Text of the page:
Osasu Obayiuwana: Egypt takes another uncertain turn

As the ‘cradle of civilisation’ remains trapped in the maelstrom of another political crisis, following the removal of Mohamed Morsi, Egypt’s first democratically elected president, from office last Wednesday, football – yet to recover from the consequences of the 2011 uprising that toppled Hosni Mubarak – has been sucker-punched yet again.

With just one round of the regular national championship left to play, before the start of the decisive four-team title play-off involving Ahly,

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Osasu Obayiuwana: Will Cameroon’s woes ever end?

Whilst amusing – even outrageous – events provide much-needed cannon fodder for writing interesting commentary, my unhappiness with the pervasive absence of astute management across the African game, whose administrators appear to be falling even further behind their global peers, often leaves me in a depressed mood.

And the ever unfolding diary of (mal)administration, in Cameroonian football, rudely reminds me that the continent’s leading nations continue to revel in their nasty old habits.

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Osasu Obayiuwana: Discovering the art of defending

Whilst working on the BBC’s telecast of the 2002 Africa Cup of Nations, occasionally sharing work space with ‘Match of the Day’ pundits, I couldn’t help but ask Gary Lineker, the former England striker, a nagging question I had – about his memories of that Italia ’90 World Cup quarter-final tie against Cameroon’s Indomitable Lions.

For anyone who watched that nail-biting tie in Naples, 23 years ago, the two penalties Lineker subsequently converted,

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Osasu Obayiuwana: Between self-interest, mammon and country

Dealing with the tough demands of earning one’s crust, as a professional in top flight European club football, whilst serving one’s country – regarded as a sacred duty, by compatriots, during World Cup and Africa Cup of Nations qualifiers – has always been a high-wire balancing act for players.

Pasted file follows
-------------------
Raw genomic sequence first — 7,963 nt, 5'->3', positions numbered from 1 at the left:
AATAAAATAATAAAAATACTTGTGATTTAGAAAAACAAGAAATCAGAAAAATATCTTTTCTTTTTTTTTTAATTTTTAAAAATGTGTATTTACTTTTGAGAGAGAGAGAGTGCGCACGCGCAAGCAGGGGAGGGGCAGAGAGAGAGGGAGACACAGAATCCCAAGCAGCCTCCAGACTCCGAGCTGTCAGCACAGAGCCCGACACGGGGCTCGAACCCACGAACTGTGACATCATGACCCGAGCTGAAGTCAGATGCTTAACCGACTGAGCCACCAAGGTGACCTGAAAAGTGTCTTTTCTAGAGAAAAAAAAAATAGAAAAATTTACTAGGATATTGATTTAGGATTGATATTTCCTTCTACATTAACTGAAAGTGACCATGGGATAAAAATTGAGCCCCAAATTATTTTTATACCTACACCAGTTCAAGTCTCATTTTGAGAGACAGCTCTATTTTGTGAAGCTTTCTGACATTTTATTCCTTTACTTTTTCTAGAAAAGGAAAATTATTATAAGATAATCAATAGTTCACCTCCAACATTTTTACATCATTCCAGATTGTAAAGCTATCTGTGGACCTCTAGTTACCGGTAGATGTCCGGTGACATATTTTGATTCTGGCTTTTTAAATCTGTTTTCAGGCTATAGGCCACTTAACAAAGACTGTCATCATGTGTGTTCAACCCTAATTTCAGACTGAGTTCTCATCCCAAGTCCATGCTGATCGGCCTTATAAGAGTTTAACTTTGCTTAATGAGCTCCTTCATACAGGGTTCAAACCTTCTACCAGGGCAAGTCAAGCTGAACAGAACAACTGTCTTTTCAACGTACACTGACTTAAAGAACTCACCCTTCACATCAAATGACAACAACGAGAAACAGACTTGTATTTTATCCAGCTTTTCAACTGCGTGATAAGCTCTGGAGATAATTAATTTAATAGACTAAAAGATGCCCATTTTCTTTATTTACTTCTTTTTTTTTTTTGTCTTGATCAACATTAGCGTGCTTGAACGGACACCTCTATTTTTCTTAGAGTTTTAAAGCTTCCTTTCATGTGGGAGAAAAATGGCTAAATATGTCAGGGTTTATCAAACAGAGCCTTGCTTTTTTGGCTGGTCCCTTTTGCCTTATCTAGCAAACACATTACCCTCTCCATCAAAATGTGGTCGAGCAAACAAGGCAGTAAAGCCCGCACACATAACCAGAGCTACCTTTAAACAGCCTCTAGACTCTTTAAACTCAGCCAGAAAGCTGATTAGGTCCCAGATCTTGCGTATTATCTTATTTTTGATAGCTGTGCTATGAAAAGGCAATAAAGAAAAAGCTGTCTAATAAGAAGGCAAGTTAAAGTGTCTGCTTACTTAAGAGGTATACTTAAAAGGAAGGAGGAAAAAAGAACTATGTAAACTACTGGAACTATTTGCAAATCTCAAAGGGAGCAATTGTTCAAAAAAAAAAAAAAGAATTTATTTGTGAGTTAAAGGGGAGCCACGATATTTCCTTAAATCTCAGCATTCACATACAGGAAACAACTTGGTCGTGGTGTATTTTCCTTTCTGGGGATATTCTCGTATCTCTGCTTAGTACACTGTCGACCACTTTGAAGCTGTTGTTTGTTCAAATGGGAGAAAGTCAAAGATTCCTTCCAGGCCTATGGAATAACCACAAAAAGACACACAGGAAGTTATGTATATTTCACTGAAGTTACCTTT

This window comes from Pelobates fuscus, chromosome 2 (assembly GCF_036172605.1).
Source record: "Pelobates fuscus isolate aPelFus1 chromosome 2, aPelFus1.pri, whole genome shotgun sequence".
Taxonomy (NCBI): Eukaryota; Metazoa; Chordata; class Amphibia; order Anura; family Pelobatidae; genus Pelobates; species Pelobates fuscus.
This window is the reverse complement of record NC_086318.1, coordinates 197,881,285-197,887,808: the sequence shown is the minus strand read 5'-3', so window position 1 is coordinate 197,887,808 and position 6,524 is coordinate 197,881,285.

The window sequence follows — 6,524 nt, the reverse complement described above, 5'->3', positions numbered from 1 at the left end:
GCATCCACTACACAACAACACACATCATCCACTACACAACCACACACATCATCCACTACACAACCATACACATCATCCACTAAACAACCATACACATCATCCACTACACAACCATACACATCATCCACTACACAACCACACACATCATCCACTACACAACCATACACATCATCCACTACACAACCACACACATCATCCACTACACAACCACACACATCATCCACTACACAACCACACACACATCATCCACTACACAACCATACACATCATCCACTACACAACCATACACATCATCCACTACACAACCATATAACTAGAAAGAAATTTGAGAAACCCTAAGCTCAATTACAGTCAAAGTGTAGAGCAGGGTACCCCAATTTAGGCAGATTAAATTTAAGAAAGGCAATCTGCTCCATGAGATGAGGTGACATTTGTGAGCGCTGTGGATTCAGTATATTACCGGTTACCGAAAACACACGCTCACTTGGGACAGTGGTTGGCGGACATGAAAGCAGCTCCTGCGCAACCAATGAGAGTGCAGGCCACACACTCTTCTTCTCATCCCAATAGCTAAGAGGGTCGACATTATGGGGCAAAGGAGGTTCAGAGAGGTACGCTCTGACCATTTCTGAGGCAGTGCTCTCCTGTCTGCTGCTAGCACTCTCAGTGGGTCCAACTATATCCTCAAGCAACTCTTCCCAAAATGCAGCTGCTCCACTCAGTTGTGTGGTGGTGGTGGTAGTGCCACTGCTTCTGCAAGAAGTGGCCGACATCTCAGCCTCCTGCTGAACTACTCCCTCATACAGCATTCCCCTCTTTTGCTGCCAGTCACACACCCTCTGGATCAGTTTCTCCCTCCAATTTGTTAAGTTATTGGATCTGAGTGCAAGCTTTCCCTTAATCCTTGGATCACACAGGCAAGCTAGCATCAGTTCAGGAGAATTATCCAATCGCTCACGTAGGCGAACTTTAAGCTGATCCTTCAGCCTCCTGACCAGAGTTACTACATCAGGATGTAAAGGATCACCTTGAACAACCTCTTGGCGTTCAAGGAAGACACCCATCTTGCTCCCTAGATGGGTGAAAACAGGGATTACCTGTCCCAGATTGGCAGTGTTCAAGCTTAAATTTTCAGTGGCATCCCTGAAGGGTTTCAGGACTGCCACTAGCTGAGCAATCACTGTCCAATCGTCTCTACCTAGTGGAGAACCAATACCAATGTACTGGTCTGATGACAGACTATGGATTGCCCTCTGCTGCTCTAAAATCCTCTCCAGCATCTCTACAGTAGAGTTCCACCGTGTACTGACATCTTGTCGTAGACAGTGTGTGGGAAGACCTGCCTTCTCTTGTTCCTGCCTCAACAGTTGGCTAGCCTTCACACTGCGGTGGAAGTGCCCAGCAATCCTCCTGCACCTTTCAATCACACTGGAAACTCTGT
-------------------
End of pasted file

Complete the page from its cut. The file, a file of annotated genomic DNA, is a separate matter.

Unlike their European counterparts, who can normally reach any part of their continent within a few hours and return to their clubs rather quickly,

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Osasu Obayiuwana: Of talent, opportunity and global business sense

Michael Emenalo is, without question, one of European football’s interesting oddities.

As the technical director of English Premiership side Chelsea, where he undoubtedly has the listening ear of billionaire owner Roman Abramovich, the Nigerian belongs to the exclusive club of Africans who’ve transcended their club careers into positions of power in the game’s corridors.

Pape Diouf, the Senegalese who started out as a journalist and player’s agent in France, eventually becoming the president of French club Olympique Marseille and Finidi George,

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Osasu Obayiuwana: A symphony of equivocation

Since Sepp Blatter’s intriguing statement, at the last Asian Football Confederation (AFC) elective congress in Kuala Lumpur, Malaysia, that 2015, the year he promised to bid adieu to the FIFA presidency, will mark the “last term, not of office, but of the reform [of football governance],” the cat has, without question, been set amongst the speculating pigeons.

Surely the 77-year-old, who will be on the cusp of becoming an octogenarian, by world football’s next elective congress,

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Osasu Obayiuwana: Is ‘reform’ forgotten in Africa?

As the fraternity’s mandarins descend upon the picturesque Island of Mauritius, for the supposedly decisive FIFA congress, where ‘reform’ and ‘improving the quality of governance’ are the catch-phrases of choice, it is poignant to remember – for those who are conveniently beginning to forget – that the scandal over the award of World Cup hosting rights, for the 2018 and 2022 tournaments, played a key role in igniting the ‘change’ process in the first place.

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Osasu Obayiuwana: Can the Lions rediscover their teeth?

Cameroon certainly broke new frontiers, as the first African side, in 1990, to reach the World Cup quarter-finals – a barrier that no other team has gone past – as well as making the most appearances by the continent (six) at the finals tournament.